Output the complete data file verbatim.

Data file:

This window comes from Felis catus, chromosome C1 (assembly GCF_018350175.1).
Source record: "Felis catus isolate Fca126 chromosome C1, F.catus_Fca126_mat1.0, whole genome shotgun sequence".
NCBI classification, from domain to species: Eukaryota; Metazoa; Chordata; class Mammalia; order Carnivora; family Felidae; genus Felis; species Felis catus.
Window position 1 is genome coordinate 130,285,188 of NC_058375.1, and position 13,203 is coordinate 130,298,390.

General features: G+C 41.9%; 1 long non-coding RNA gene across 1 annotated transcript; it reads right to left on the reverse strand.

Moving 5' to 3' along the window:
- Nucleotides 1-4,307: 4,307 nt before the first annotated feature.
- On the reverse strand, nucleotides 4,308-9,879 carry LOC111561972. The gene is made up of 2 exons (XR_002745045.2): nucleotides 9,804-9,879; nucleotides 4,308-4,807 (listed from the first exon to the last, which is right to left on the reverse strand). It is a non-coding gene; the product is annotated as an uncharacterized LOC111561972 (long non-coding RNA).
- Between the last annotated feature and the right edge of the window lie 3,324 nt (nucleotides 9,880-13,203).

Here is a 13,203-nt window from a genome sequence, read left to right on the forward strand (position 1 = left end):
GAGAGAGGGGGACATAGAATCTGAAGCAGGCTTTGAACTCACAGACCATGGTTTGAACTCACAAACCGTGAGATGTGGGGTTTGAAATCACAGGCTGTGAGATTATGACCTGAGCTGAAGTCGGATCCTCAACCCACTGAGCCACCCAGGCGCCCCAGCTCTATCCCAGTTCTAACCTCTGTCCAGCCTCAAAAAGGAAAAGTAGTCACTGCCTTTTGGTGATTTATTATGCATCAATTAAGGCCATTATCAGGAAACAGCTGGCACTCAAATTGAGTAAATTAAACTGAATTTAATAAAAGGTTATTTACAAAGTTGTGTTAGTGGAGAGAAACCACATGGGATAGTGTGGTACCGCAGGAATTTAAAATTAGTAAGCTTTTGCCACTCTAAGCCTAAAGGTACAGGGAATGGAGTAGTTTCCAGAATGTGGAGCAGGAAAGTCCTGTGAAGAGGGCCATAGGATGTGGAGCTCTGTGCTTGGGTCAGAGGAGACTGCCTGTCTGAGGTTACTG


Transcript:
This window comes from Felis catus, chromosome C1 (assembly GCF_018350175.1).
Source record: "Felis catus isolate Fca126 chromosome C1, F.catus_Fca126_mat1.0, whole genome shotgun sequence".
NCBI classification, from domain to species: Eukaryota; Metazoa; Chordata; class Mammalia; order Carnivora; family Felidae; genus Felis; species Felis catus.
Window position 1 is genome coordinate 130,285,188 of NC_058375.1, and position 13,203 is coordinate 130,298,390.

General features: G+C 41.9%; 1 long non-coding RNA gene across 1 annotated transcript; it reads right to left on the reverse strand.

Moving 5' to 3' along the window:
- Nucleotides 1-4,307: 4,307 nt before the first annotated feature.
- On the reverse strand, nucleotides 4,308-9,879 carry LOC111561972. The gene is made up of 2 exons (XR_002745045.2): nucleotides 9,804-9,879; nucleotides 4,308-4,807 (listed from the first exon to the last, which is right to left on the reverse strand). It is a non-coding gene; the product is annotated as an uncharacterized LOC111561972 (long non-coding RNA).
- Between the last annotated feature and the right edge of the window lie 3,324 nt (nucleotides 9,880-13,203).

Here is a 13,203-nt window from a genome sequence, read left to right on the forward strand (position 1 = left end):
GAGAGAGGGGGACATAGAATCTGAAGCAGGCTTTGAACTCACAGACCATGGTTTGAACTCACAAACCGTGAGATGTGGGGTTTGAAATCACAGGCTGTGAGATTATGACCTGAGCTGAAGTCGGATCCTCAACCCACTGAGCCACCCAGGCGCCCCAGCTCTATCCCAGTTCTAACCTCTGTCCAGCCTCAAAAAGGAAAAGTAGTCACTGCCTTTTGGTGATTTATTATGCATCAATTAAGGCCATTATCAGGAAACAGCTGGCACTCAAATTGAGTAAATTAAACTGAATTTAATAAAAGGTTATTTACAAAGTTGTGTTAGTGGAGAGAAACCACATGGGATAGTGTGGTACCGCAGGAATTTAAAATTAGTAAGCTTTTGCCACTCTAAGCCTAAAGGTACAGGGAATGGAGTAGTTTCCAGAATGTGGAGCAGGAAAGTCCTGTGAAGAGGGCCATAGGATGTGGAGCTCTGTGCTTGGGTCAGAGGAGACTGCCTGTCTGAGGTTACTG